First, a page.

1 of 1 people found the following review helpful
on 4 October 2014
I'm a fan of Mark McElroy's tarot work. His Putting the Tarot to Work (Llewellyn, 2004) is both amusing and insightful. Another book he wrote, What's In The Cards For You? (Llewellyn, 2005) is designed to "Test the Tarot", by seeing how you can most effectively use it. Although I don't usually do predictive readings, it encourages you to scientifically test how good your predictive readings are, as well as trying out brainstorming and "wisdom" readings.
Anyhow, the Tarot of the Celtic Fairies (Lo Scarabeo, 2010) is probably the most esoteric of his decks, yet still with a very solid foundation in celtic mythology, and a large dose of insight. I love that he provides questions for each card to deepen understanding.
Turning to the cards themselves, all provide sometimes unusual images, yet still based on traditional RWS notions. For example, we have a clurichaun on a sheep for Temperance. This lesser-known cousin of the leprechaun is a slight cheat, as Mark admits, being rather the reverse of Temperance. These little fellows love strong drink and bawdy behaviour, and act as a dire warning, rather than a role model :D Some of the interesting questions Mark comes up with include: "What are the extreme positions? What is the middle position? Where do I fall on this spectrum?" and "To what extent does your morality depend on guidance, rules, and punishments meted out by others?"
I find Mark's choices for the Court cards also very good - they certainly give plenty of material to work with, both in terms of the images and in terms of the "character". This Knight of Stones (Pentacles) is working as a smith, a great depiction of the hardworking, dependable Knight. Yet, he has wings, being a member of the fae, which also fits nicely with Knights being the Air aspect of their court. As for his character, he is Gofannon, a smith of the Tylwyth Teg, who forges mighty weapons that bear his distinctive mark. Mark's keywords are adequacy vs. craftsmanship, with the Knight of Pentacles encouraging us towards the latter.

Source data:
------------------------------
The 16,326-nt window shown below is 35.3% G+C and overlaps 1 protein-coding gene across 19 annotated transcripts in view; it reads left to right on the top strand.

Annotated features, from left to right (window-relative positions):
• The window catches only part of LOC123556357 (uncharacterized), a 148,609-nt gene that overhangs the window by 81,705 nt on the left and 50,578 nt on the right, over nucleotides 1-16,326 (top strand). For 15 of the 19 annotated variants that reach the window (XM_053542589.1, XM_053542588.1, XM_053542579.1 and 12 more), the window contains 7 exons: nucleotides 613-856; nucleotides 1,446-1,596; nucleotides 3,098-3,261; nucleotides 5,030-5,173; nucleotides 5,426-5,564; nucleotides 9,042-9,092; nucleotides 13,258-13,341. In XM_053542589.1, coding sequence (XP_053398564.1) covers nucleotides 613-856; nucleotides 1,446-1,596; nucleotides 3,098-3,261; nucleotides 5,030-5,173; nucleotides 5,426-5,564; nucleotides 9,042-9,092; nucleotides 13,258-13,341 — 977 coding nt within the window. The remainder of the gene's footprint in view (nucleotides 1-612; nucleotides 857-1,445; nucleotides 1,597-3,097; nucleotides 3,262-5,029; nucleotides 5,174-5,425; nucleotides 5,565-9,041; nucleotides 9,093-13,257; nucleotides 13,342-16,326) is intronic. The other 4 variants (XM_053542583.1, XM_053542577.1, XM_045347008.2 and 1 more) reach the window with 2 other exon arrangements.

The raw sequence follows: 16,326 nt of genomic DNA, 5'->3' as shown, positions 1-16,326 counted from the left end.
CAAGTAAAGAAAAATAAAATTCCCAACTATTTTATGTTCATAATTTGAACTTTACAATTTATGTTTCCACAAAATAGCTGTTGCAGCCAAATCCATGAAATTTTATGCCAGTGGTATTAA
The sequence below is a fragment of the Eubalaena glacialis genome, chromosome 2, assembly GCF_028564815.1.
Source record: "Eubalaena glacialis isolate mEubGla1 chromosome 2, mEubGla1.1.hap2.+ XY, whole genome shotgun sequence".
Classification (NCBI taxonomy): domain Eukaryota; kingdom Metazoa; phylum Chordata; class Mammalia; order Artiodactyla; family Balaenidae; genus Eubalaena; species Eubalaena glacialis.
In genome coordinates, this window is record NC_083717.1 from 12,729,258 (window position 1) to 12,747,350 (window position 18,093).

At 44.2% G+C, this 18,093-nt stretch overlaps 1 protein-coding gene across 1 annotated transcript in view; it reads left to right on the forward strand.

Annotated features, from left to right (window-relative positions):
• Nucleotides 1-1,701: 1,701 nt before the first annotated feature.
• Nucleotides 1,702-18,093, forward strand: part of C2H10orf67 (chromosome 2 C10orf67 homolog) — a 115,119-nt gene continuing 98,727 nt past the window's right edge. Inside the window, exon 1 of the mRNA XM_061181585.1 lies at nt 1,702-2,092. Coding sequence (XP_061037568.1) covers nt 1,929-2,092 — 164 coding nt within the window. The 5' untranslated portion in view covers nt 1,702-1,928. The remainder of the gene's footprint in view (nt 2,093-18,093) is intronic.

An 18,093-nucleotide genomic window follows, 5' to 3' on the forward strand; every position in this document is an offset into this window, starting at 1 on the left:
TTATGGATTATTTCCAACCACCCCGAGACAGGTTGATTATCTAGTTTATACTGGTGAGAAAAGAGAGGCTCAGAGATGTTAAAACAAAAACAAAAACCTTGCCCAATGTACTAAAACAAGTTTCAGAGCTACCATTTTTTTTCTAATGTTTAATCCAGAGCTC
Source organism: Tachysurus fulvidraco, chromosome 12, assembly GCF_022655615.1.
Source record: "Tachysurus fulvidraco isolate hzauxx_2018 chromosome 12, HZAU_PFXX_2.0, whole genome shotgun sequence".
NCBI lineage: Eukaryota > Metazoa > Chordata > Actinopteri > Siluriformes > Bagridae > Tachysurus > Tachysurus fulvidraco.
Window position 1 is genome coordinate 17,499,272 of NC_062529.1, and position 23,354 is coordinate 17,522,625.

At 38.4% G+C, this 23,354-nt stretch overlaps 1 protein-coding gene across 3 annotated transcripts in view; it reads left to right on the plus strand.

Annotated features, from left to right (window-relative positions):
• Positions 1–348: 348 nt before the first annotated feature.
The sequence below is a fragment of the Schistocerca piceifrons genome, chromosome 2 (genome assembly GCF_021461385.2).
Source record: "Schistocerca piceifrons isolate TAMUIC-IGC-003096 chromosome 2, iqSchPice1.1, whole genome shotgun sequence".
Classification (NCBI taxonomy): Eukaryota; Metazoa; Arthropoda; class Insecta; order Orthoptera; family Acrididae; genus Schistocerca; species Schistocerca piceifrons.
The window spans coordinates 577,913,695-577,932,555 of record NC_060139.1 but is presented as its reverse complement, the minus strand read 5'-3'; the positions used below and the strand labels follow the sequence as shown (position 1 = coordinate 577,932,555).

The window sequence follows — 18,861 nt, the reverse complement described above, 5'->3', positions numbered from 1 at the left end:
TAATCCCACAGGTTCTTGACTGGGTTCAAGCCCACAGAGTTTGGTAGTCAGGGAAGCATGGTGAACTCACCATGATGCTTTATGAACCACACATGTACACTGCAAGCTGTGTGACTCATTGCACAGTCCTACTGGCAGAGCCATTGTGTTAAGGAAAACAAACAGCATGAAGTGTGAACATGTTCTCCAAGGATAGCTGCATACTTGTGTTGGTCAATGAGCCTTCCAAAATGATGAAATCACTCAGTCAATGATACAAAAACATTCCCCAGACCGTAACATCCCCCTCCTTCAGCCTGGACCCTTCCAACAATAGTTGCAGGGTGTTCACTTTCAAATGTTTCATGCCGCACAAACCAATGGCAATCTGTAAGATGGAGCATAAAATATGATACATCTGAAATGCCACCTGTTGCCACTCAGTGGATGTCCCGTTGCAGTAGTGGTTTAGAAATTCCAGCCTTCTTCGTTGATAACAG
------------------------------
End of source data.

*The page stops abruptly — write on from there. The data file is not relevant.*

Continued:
The Ace of Cauldrons (Cups) is also a lovely card - a magical mix of light and water, with a cauldron that looks like a triple-headed gnome with his long noses as cauldron legs. He looks totally at peace, and if we look to the bigger picture, there are sparkles in the water as though it's infused with magic, and the sun seems to rise from the mouth of the cauldron. As for the pips, they once again bring a different feel to the cards, with a lot of charm. In the Seven of Swords, we have a butter spirit sucking away the milk's goodness, so it can't turn to butter when churned. This is the thief who steals our ideas, something intangible, but which makes all the difference. So, does this mean no positive twists on this card? One could also see it as someone who tastes from many different pots, learning from each :)
This deck is a lovely mix of unusual imagery and celtic fairy lore, with a good dose of insight and imagination. It is certainly worth getting the book that accompanies the deck, and while not traditional, I'd say it is very easy to read with.
on 21 November 2014
A very satisfying reinvention of the Tarot card deck, with each and every card re-imagined and unique.
I particularly like the way even the Aces have been recreated with proper thought given to how each might look.
Some of the familiar cards, like the Moon and the Fool, are very differently presented. I love the way the Fool is now a young child, full of innocence, with a dreamlike atmosphere.
Best of all for me is that these gorgeous drawings bring to life the multi-faceted nature of the Tarot and they illustrate the diversity of readings you can have.